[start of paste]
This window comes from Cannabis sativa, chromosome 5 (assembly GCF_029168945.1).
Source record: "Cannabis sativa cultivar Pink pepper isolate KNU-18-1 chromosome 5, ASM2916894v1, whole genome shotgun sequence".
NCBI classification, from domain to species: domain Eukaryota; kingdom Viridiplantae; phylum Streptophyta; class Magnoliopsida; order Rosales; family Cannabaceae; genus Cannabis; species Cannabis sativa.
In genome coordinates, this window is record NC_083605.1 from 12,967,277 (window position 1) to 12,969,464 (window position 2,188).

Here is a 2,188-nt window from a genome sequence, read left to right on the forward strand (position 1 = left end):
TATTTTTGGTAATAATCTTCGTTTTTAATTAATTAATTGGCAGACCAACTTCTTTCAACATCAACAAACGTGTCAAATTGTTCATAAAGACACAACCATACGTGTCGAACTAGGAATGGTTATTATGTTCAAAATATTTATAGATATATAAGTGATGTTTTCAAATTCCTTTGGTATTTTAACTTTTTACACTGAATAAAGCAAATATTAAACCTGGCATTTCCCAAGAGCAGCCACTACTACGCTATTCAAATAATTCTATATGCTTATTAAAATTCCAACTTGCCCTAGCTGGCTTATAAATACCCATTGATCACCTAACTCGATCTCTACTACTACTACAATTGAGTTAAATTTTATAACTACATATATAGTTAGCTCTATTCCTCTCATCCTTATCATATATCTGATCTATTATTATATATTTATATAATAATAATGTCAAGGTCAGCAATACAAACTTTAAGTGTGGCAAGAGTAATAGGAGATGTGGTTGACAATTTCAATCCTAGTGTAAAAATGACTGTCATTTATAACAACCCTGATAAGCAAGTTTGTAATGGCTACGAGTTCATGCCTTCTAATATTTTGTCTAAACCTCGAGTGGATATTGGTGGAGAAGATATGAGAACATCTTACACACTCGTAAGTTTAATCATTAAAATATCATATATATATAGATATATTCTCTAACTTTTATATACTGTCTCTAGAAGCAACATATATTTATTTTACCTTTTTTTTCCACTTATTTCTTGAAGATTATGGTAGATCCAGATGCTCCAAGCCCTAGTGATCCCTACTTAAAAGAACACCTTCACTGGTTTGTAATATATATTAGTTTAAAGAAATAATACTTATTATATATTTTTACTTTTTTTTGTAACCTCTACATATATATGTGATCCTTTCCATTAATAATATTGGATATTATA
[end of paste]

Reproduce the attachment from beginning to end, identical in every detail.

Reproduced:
This window comes from Cannabis sativa, chromosome 5 (assembly GCF_029168945.1).
Source record: "Cannabis sativa cultivar Pink pepper isolate KNU-18-1 chromosome 5, ASM2916894v1, whole genome shotgun sequence".
NCBI classification, from domain to species: domain Eukaryota; kingdom Viridiplantae; phylum Streptophyta; class Magnoliopsida; order Rosales; family Cannabaceae; genus Cannabis; species Cannabis sativa.
In genome coordinates, this window is record NC_083605.1 from 12,967,277 (window position 1) to 12,969,464 (window position 2,188).

Here is a 2,188-nt window from a genome sequence, read left to right on the forward strand (position 1 = left end):
TATTTTTGGTAATAATCTTCGTTTTTAATTAATTAATTGGCAGACCAACTTCTTTCAACATCAACAAACGTGTCAAATTGTTCATAAAGACACAACCATACGTGTCGAACTAGGAATGGTTATTATGTTCAAAATATTTATAGATATATAAGTGATGTTTTCAAATTCCTTTGGTATTTTAACTTTTTACACTGAATAAAGCAAATATTAAACCTGGCATTTCCCAAGAGCAGCCACTACTACGCTATTCAAATAATTCTATATGCTTATTAAAATTCCAACTTGCCCTAGCTGGCTTATAAATACCCATTGATCACCTAACTCGATCTCTACTACTACTACAATTGAGTTAAATTTTATAACTACATATATAGTTAGCTCTATTCCTCTCATCCTTATCATATATCTGATCTATTATTATATATTTATATAATAATAATGTCAAGGTCAGCAATACAAACTTTAAGTGTGGCAAGAGTAATAGGAGATGTGGTTGACAATTTCAATCCTAGTGTAAAAATGACTGTCATTTATAACAACCCTGATAAGCAAGTTTGTAATGGCTACGAGTTCATGCCTTCTAATATTTTGTCTAAACCTCGAGTGGATATTGGTGGAGAAGATATGAGAACATCTTACACACTCGTAAGTTTAATCATTAAAATATCATATATATATAGATATATTCTCTAACTTTTATATACTGTCTCTAGAAGCAACATATATTTATTTTACCTTTTTTTTCCACTTATTTCTTGAAGATTATGGTAGATCCAGATGCTCCAAGCCCTAGTGATCCCTACTTAAAAGAACACCTTCACTGGTTTGTAATATATATTAGTTTAAAGAAATAATACTTATTATATATTTTTACTTTTTTTTGTAACCTCTACATATATATGTGATCCTTTCCATTAATAATATTGGATATTATA